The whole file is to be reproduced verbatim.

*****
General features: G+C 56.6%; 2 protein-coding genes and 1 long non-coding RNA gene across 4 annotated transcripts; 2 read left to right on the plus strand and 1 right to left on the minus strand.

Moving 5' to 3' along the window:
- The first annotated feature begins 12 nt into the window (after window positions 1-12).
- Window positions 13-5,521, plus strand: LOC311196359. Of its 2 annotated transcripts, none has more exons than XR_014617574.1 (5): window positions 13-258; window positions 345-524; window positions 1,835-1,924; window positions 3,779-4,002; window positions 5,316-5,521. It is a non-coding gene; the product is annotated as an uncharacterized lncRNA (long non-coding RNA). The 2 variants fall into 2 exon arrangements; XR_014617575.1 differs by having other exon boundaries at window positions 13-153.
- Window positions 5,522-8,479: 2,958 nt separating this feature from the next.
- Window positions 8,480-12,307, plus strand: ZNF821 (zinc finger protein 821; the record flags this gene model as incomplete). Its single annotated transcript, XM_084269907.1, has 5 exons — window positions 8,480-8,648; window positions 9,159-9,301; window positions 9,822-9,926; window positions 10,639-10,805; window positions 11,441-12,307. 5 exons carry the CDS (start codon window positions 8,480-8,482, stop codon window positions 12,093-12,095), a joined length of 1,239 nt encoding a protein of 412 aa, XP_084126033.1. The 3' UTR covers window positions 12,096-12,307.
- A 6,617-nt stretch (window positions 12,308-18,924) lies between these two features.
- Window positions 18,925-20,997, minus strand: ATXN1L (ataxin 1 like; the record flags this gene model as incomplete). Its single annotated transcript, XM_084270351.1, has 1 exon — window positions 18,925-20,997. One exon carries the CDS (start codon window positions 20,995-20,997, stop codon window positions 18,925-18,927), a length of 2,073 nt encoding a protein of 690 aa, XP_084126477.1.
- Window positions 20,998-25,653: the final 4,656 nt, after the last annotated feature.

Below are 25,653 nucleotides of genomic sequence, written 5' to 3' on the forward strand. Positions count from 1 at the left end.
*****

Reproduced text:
General features: G+C 56.6%; 2 protein-coding genes and 1 long non-coding RNA gene across 4 annotated transcripts; 2 read left to right on the plus strand and 1 right to left on the minus strand.

Moving 5' to 3' along the window:
- The first annotated feature begins 12 nt into the window (after window positions 1-12).
- Window positions 13-5,521, plus strand: LOC311196359. Of its 2 annotated transcripts, none has more exons than XR_014617574.1 (5): window positions 13-258; window positions 345-524; window positions 1,835-1,924; window positions 3,779-4,002; window positions 5,316-5,521. It is a non-coding gene; the product is annotated as an uncharacterized lncRNA (long non-coding RNA). The 2 variants fall into 2 exon arrangements; XR_014617575.1 differs by having other exon boundaries at window positions 13-153.
- Window positions 5,522-8,479: 2,958 nt separating this feature from the next.
- Window positions 8,480-12,307, plus strand: ZNF821 (zinc finger protein 821; the record flags this gene model as incomplete). Its single annotated transcript, XM_084269907.1, has 5 exons — window positions 8,480-8,648; window positions 9,159-9,301; window positions 9,822-9,926; window positions 10,639-10,805; window positions 11,441-12,307. 5 exons carry the CDS (start codon window positions 8,480-8,482, stop codon window positions 12,093-12,095), a joined length of 1,239 nt encoding a protein of 412 aa, XP_084126033.1. The 3' UTR covers window positions 12,096-12,307.
- A 6,617-nt stretch (window positions 12,308-18,924) lies between these two features.
- Window positions 18,925-20,997, minus strand: ATXN1L (ataxin 1 like; the record flags this gene model as incomplete). Its single annotated transcript, XM_084270351.1, has 1 exon — window positions 18,925-20,997. One exon carries the CDS (start codon window positions 20,995-20,997, stop codon window positions 18,925-18,927), a length of 2,073 nt encoding a protein of 690 aa, XP_084126477.1.
- Window positions 20,998-25,653: the final 4,656 nt, after the last annotated feature.

Below are 25,653 nucleotides of genomic sequence, written 5' to 3' on the forward strand. Positions count from 1 at the left end.